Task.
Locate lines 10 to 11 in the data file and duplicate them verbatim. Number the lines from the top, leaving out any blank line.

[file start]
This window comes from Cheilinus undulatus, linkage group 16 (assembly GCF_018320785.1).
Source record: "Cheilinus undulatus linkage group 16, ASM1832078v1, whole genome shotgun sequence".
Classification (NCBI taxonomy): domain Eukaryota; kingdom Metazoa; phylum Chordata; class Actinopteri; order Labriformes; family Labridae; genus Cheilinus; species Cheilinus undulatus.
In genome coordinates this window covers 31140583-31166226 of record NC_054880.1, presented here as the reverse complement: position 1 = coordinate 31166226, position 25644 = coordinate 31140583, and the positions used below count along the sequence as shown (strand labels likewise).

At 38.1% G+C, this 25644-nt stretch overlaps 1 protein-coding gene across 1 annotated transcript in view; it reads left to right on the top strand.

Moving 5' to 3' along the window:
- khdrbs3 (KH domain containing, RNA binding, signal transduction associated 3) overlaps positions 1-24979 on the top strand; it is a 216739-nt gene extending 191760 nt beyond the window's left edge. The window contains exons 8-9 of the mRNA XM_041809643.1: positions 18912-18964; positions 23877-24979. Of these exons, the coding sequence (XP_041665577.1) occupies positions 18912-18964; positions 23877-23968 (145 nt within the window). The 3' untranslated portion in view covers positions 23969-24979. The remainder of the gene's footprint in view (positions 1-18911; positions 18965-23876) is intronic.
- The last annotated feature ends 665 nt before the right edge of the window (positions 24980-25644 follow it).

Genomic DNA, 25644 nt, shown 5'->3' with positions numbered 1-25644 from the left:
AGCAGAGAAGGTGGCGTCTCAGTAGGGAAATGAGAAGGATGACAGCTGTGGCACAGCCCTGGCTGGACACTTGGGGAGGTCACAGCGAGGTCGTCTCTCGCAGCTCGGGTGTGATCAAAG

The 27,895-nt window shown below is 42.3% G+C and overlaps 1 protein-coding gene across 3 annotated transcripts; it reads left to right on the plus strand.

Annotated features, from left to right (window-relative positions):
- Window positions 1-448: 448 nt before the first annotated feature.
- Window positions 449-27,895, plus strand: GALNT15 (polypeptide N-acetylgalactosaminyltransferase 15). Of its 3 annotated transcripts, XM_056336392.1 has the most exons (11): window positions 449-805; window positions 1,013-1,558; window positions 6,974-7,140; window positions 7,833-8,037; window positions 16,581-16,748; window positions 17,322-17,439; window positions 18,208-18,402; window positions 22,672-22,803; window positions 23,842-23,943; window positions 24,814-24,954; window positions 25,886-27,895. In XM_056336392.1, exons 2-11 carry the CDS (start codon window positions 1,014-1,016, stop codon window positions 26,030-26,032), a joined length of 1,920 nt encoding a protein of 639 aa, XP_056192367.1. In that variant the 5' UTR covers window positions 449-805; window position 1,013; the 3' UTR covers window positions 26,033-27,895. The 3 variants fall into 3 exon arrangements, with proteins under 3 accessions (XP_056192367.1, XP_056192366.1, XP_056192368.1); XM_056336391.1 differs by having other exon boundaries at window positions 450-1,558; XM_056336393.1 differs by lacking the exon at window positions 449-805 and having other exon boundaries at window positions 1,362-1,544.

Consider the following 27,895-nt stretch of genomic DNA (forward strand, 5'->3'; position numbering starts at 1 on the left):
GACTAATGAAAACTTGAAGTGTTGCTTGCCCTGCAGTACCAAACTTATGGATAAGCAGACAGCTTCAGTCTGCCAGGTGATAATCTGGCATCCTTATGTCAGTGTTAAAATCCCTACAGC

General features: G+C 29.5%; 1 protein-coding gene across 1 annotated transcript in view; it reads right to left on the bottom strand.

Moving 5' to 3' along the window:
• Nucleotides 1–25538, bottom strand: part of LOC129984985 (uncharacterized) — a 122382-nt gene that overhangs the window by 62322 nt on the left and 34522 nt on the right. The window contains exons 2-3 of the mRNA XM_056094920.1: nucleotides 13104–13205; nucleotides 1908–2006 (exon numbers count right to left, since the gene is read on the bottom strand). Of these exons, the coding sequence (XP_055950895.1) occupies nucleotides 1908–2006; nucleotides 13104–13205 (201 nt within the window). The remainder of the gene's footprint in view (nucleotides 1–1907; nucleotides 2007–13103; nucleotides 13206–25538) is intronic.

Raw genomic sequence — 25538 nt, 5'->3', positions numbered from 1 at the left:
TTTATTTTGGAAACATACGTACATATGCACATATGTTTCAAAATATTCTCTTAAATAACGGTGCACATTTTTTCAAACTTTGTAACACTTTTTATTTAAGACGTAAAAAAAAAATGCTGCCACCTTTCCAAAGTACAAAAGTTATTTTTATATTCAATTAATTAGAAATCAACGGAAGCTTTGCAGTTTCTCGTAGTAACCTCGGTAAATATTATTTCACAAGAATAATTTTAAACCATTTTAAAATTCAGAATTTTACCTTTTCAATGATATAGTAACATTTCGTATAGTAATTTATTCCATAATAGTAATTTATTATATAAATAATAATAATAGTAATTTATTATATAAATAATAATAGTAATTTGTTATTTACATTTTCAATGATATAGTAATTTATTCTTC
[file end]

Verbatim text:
AGCAGAGAAGGTGGCGTCTCAGTAGGGAAATGAGAAGGATGACAGCTGTGGCACAGCCCTGGCTGGACACTTGGGGAGGTCACAGCGAGGTCGTCTCTCGCAGCTCGGGTGTGATCAAAG

The 27,895-nt window shown below is 42.3% G+C and overlaps 1 protein-coding gene across 3 annotated transcripts; it reads left to right on the plus strand.